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The Market Will Probably See a Correction, but Don't Bet on When

By Motley Fool Staff - Apr 29, 2017 at 11:21AM

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A correction might be coming in the next decade or two, but investors shouldn’t try to time when it'll happen or how bad it'll be.

According to more than a few financial news sources and research notes, a correction in the market is likely going to happen in the next 10 to 20 years.

In this clip from Industry Focus: Tech, Motley Fool analysts Dylan Lewis and David Kretzmann explain why the experts are saying the market will correct, and how likely they are to be right; why it's so hard to predict what the market will do in the short term; how often even professionals get this kind of thing wrong; and why it's so hard to time the market.

A full transcript follows the video.

This video was recorded on April 21, 2017.

Dylan Lewis: I will lay out the argument for why there's probably a correction coming at some point in the next decade to 20 years, and what the financial media narrative has been. For people that aren't familiar, basically, the gist of it is, because of quantitative easing, which is basically the Fed getting money into the economy, making borrowing very cheap, interest rates have been historically low. They've been historically low for a very long amount of time. Because of those low yields, investors have been pushed into equities because they're looking for better returns. That demand drives up stocks into overvalued territory. That's what we see, that's the gist of all of these research notes that are saying the market is overvalued. Really, that line of thinking totally makes sense to me. My college economics coming back, I totally see the dots connecting there. And Hunter brings up great points with the data here. Typically, the S&P 500 on a trailing basis, P/E somewhere between 10 and 20. 

The problem, though, is that even if you're right with what your thesis is, when it comes to market timing and deciding, "I'm going to wait three months to do anything," or, "I'm going to sell now because it seems like we're at peaks," is you have to be right not only about the thesis, but you have to be right but the timing and when you act on it, and it's really tough to nail both of those things.

David Kretzmann: It's really tough. There are some interesting dynamics at play, and it's incredibly difficult to predict where the market is going in the short term. You have a lot of experts from the International Monetary Fund, the IMF, and high-ranking economists who were predicting before Brexit and the U.S. election that if Britain leaves the EU, and if Donald Trump is elected president, there's a very high likelihood that the market will crash. And lo and behold, the market is hitting new highs as a result. It's also interesting to look at what Warren Buffett has been doing. We traditionally see Buffett as more in that value mode as an investor. Between the U.S. election of Trump and early February, he was a net buyer of stocks. He bought over $20 billion of stocks, including Apple, which has been an incredible performer, and driving a good chunk of the returns of the S&P 500 this year. If a correction was coming, if a crash was coming, Buffett would be the last person I would expect to be buying stocks, because he tends to be a more conservative investor.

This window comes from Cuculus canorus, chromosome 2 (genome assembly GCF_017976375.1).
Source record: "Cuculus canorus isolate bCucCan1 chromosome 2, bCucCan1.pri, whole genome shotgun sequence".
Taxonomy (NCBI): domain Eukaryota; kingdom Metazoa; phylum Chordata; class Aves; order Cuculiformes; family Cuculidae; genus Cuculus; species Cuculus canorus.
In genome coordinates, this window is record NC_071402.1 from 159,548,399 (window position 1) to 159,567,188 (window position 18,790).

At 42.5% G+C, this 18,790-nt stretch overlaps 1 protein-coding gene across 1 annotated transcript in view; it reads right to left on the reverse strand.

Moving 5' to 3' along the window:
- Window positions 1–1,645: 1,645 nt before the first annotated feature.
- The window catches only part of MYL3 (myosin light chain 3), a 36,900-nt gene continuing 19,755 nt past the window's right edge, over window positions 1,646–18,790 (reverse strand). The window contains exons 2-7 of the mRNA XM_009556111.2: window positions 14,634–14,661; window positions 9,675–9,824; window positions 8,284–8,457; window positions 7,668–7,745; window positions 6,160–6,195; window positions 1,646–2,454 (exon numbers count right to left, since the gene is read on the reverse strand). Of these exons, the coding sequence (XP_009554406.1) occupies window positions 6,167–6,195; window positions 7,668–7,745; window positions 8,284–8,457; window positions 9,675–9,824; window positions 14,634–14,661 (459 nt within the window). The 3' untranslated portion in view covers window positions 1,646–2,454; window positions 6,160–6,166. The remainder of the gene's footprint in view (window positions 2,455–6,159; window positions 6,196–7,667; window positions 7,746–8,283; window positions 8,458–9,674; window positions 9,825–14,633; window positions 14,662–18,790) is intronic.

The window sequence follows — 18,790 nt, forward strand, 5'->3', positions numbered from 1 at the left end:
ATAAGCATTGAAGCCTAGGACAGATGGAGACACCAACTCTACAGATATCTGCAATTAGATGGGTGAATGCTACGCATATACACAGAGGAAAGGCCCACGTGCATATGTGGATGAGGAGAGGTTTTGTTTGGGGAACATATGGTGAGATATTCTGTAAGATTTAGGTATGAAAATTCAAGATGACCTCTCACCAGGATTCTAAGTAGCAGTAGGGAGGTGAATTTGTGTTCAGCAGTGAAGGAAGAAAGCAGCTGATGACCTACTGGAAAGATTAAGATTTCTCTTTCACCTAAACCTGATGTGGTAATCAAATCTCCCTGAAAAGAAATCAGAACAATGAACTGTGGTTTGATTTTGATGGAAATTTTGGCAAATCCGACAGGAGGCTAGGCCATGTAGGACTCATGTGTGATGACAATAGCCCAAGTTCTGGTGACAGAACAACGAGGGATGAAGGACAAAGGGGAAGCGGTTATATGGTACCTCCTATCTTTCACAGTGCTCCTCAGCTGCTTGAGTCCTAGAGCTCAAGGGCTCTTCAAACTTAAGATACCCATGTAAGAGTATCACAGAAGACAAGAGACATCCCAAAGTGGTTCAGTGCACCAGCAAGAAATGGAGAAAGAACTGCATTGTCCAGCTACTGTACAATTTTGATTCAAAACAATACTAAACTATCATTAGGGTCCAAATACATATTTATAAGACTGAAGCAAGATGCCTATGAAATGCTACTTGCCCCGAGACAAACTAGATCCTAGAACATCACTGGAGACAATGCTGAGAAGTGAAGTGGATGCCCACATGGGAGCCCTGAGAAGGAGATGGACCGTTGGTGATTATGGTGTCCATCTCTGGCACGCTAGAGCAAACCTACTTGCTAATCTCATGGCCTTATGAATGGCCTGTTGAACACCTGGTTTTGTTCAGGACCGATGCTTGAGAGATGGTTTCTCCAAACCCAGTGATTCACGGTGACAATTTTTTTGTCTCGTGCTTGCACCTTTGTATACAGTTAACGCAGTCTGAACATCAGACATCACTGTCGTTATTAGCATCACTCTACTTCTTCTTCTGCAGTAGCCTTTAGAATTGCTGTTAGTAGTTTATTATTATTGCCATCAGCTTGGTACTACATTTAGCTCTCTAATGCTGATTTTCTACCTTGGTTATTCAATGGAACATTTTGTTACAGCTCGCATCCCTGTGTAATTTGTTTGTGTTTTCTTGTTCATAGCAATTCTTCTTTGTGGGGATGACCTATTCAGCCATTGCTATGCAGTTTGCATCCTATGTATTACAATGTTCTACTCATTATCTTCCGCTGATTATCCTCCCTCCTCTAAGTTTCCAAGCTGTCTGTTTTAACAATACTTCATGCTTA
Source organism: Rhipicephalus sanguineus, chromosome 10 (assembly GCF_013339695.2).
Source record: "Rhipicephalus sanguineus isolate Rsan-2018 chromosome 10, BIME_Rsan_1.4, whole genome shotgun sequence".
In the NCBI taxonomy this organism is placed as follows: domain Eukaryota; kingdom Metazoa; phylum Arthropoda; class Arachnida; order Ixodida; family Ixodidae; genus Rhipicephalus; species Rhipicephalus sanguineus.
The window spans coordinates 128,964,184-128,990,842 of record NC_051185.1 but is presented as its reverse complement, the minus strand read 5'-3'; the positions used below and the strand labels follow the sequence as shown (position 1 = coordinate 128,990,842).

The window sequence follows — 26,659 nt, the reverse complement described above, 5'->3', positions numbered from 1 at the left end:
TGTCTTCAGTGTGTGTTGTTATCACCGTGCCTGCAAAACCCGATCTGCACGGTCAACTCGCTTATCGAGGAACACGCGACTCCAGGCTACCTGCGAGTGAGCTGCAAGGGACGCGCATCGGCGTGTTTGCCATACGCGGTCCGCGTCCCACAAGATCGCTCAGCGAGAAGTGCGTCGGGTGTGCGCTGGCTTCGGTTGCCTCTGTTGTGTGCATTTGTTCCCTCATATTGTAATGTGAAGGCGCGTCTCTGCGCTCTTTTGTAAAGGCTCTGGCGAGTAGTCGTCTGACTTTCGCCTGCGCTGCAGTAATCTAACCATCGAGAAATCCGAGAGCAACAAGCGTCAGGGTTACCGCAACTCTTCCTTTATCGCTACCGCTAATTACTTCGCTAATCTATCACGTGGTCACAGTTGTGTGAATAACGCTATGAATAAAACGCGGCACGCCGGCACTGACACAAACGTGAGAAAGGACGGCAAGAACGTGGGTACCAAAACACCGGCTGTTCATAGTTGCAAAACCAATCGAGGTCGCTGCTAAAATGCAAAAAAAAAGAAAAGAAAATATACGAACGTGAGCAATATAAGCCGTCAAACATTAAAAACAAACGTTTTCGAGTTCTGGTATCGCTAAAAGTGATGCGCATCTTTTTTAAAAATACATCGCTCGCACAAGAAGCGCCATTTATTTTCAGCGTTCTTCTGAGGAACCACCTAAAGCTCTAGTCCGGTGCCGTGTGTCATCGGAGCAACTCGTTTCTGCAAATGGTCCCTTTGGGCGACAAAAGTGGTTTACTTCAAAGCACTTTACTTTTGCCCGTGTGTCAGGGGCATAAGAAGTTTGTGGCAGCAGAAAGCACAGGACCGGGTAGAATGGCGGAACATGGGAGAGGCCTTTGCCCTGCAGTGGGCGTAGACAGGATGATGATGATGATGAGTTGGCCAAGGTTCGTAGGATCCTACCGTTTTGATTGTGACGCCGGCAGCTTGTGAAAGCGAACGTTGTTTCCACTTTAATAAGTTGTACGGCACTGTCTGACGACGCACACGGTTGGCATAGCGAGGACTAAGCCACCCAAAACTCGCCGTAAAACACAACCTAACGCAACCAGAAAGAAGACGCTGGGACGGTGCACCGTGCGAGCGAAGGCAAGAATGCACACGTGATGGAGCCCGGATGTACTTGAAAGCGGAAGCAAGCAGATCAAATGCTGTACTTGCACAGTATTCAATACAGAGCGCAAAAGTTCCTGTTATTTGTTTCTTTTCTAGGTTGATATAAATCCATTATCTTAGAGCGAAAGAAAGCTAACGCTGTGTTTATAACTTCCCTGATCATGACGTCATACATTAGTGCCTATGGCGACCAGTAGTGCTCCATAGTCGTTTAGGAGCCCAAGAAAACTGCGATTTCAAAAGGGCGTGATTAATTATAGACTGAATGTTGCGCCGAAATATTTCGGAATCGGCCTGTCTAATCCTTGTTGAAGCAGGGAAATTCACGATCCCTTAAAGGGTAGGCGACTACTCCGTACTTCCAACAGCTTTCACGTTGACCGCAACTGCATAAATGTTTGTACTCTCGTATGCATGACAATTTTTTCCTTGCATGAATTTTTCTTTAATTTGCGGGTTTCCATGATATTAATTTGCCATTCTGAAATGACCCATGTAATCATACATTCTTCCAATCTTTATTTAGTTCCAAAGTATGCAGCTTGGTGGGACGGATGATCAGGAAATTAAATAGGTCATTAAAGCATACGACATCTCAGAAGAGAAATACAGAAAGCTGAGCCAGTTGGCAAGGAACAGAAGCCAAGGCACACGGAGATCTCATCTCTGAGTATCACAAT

To your point, Dylan, I think it's a great point, looking at interest rates. Interest rates are at historic lows. We haven't really navigated through prolonged periods of such low interest rates. When looking at investments, you have to look at the alternatives. If you're not going to invest in stocks right now, where are you going to invest? The U.S. Treasuries or bonds are yielding 2% to 3%, 10-Year Treasuries, which is very low. So, that's not very attractive. You could put it in your savings account, maybe 1%, if you're lucky, or less. So, you have to look at the alternatives. So, it's understandable to see why people are looking at the scope of investment possibilities right now. And they're gravitating toward stocks, even though, yeah, they look, on average, pricier than they typically have been. But compared to everything else, it still looks more attractive.

Lewis: Yeah. Bringing it back around to some historical examples, Hunter's question reminded me of news that was swirling in early 2016. I'm sure you remember this. There were several big banks, RBS was one, I think Morgan Stanley was another, they put out research notes in January, and they were basically urging their clients to sell stocks. They were saying, "We see these cataclysmic issues coming to the market." It was, again, largely due to quantitative easing stuff with the Fed, low interest rate environments, and what that does to equities over an extended period of time, or else some growth concerns with China at the time. And you look at the run that the market has gone on since January 2016, I think it's up about 20%.

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